One language, or more than one?

We’re here ‘playing’ Clozemaster with the objective of learning a language. Or more than one.

And my question is whether you folks find it more effective to stick with one language, or whether those who are learning two or more find the multiple language experience is reinforcing their ability to learn.

Personally, I am learning Romanian and French here on Clozemaster.

My native language is English, and here in Canada we know (and have forgotten) a fair bit of French, so the practice in Clozemaster is very helpful. But Romanian is the language i’m trying to learn, from scratch, so I think of French as a route that is helping me learn Romanian. (Before Clozemaster, I had some private tutoring In Romanian, a year on Duolingo, a few million points on Memrise, and some high-school Latin to help.)

There’s a lot of common vocabulary between French and Romanian, and romance languages all have similarities in the way their verbs are set up. So doing the French helps me ‘think Romance language’…

But occasionally i get confused between French and Romanian, in doing things like spelling the word equipe or echipa… Mayonnaise or maioneze…

Bottom line, doing two languages, does it help more or confuse more? I guess i really don’t know since i didn’t do a controlled experiment. I was thinking that some of you who are playing five languages, or just one, might have an opinion that is relevant.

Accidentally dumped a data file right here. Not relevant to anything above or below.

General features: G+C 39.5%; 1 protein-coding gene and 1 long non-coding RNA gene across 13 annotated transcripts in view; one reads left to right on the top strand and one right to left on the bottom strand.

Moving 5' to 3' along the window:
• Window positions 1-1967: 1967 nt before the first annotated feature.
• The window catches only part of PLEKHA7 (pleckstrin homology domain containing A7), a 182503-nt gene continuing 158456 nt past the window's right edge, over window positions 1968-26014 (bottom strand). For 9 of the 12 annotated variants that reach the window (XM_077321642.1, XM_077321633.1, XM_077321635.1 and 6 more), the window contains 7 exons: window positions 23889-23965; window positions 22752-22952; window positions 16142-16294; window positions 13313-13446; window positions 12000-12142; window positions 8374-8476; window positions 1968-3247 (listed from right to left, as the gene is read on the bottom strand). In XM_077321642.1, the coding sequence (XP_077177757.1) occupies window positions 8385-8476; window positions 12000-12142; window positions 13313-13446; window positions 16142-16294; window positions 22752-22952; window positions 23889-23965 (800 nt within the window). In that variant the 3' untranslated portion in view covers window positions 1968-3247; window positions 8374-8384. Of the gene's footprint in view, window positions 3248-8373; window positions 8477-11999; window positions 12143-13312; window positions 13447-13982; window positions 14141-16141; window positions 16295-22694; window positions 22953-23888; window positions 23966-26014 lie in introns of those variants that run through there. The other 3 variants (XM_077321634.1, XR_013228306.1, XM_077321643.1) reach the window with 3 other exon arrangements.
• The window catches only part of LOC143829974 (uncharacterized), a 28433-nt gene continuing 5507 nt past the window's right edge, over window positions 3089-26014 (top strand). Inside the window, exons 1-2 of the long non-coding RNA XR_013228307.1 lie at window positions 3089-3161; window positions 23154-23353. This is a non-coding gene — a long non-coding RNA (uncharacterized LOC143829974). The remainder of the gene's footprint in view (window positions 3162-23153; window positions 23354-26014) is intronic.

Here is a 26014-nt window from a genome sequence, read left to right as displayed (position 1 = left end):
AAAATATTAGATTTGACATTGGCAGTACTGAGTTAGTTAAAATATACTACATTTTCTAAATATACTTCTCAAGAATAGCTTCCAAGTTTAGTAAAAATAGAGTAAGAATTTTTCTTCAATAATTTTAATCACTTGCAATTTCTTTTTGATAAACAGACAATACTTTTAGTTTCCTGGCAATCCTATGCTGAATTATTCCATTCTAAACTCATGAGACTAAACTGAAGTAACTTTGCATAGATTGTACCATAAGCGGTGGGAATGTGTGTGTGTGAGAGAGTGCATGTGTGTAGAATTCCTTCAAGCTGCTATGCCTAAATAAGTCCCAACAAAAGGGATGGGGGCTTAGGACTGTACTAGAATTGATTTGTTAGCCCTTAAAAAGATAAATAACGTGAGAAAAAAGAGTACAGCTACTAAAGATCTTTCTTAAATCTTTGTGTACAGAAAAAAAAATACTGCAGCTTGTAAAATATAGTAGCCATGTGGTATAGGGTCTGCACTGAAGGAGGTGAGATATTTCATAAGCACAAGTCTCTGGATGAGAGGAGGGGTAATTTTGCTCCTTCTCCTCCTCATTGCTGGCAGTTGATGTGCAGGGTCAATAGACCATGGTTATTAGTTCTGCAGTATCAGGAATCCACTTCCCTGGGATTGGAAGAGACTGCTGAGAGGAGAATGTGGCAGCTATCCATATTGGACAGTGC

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At some point, you will move on from French and/or Romanian, but you might still want to keep them warm on the back burner.

I grew up living ‘overseas’ and I am still living overseas, so I have 3 days (Mon, Tue, Wed) devoted to 3 different ‘old’ languages.

More recently, I have lived in countries where I didn’t quite master the language. Getting old or getting lazy? Thursday and Friday are devoted to those two languages.

Most recently, I have traveled to countries where I wanted to at least be able to read some street signs and decipher menus. Oh, and I have a student who was getting ready to study abroad, so I was helping him with his L3. Saturday and Sunday are for those ‘wild card’ languages.

I had this system working quite well, 7 days a week, but then I really got into my student’s new language, and started studying it 7 days a week, with the other languages taking the ‘back burners’. Until the point of plateau. Then the point of burnout. Now my student is no longer going abroad because of the Coronavirus outbreak. He’s currently thinking of other possible destinations. I keep jumping in a different direction every time he names a new country: France? Brazil? You got it! Austria? Yeah, I know some German. Let’s go!

Then I spotted a new language on Clozemaster–KERNEWEK!–Shiny new object! SQUIRREL!!

Conclusion: 1) Study whichever language(s) you have to study for school or work, first and foremost. 2) Study whatever languages interest you at that moment because life is short and although you will never have time to learn everything that you want to learn, there is CLOZEMASTER!